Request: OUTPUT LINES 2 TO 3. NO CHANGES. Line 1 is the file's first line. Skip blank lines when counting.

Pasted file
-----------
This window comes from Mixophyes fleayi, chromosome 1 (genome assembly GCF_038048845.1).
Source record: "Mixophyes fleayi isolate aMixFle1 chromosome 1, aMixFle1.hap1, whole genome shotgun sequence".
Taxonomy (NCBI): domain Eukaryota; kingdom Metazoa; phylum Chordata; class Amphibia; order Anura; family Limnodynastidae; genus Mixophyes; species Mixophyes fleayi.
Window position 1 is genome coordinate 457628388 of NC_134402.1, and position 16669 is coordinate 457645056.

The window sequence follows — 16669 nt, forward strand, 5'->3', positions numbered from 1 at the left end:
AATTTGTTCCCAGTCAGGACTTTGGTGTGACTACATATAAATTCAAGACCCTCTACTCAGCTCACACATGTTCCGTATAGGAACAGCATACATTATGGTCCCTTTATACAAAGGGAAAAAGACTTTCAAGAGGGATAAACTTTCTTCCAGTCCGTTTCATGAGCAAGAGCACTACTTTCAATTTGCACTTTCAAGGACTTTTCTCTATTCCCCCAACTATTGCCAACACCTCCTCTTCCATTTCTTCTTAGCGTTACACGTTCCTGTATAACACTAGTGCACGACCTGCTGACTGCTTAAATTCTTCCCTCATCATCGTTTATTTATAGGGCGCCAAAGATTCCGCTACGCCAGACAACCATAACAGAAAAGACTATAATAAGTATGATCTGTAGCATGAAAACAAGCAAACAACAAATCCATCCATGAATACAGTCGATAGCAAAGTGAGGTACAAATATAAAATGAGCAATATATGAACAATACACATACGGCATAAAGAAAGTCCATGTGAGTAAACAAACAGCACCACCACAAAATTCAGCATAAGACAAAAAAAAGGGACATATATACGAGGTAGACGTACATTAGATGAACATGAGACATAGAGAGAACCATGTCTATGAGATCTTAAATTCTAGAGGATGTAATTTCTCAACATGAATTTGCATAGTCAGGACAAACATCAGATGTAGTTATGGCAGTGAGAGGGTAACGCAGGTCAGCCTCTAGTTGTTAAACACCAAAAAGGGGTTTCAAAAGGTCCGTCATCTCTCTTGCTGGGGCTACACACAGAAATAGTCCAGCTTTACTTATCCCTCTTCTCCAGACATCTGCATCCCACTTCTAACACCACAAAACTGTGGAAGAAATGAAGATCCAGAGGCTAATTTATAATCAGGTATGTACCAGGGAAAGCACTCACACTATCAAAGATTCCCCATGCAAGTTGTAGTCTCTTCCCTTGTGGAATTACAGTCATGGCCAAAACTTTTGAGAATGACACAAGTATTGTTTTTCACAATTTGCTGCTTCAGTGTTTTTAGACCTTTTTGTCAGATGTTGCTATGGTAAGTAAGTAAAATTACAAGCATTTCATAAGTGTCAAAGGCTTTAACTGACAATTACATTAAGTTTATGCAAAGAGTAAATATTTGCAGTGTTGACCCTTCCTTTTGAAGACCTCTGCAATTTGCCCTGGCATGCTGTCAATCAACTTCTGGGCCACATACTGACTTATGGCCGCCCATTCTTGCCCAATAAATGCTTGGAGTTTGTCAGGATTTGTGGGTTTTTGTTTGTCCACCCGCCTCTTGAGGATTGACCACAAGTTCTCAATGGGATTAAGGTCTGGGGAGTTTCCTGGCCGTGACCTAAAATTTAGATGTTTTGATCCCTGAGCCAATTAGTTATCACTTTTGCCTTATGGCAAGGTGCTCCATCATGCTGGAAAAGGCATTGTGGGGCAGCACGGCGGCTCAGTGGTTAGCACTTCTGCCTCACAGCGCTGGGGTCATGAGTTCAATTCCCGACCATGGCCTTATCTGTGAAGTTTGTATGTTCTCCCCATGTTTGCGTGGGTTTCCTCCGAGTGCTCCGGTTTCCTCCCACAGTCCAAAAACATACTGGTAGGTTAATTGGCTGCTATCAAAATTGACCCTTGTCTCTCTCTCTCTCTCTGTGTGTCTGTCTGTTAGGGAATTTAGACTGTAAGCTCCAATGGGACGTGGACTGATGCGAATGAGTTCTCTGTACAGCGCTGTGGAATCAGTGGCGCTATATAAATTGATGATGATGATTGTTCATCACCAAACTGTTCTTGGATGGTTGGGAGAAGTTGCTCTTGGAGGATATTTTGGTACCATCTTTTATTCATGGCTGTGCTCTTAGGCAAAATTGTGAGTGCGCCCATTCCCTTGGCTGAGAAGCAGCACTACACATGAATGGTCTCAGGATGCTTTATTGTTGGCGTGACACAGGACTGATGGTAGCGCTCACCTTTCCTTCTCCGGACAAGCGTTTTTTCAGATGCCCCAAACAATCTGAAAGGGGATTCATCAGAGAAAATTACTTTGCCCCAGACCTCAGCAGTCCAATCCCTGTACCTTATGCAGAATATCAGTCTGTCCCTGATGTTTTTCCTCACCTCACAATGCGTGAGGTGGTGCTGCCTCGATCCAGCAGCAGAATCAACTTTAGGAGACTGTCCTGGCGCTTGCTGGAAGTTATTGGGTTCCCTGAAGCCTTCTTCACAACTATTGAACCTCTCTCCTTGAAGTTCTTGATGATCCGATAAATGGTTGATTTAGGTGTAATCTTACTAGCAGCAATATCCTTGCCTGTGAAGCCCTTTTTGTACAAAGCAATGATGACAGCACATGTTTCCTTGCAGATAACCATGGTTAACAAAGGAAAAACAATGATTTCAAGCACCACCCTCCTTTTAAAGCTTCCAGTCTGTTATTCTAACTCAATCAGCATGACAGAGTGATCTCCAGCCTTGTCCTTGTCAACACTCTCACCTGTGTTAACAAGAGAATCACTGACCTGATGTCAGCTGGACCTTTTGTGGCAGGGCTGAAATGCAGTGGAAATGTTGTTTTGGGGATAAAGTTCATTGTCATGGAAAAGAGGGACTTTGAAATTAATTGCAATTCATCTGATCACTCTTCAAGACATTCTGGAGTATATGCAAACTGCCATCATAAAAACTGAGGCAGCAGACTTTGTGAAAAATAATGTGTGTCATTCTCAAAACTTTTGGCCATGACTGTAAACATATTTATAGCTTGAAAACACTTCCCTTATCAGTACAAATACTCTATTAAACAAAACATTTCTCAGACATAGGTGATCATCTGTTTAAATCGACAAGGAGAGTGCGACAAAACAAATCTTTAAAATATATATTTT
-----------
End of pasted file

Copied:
Source record: "Mixophyes fleayi isolate aMixFle1 chromosome 1, aMixFle1.hap1, whole genome shotgun sequence".
Taxonomy (NCBI): domain Eukaryota; kingdom Metazoa; phylum Chordata; class Amphibia; order Anura; family Limnodynastidae; genus Mixophyes; species Mixophyes fleayi.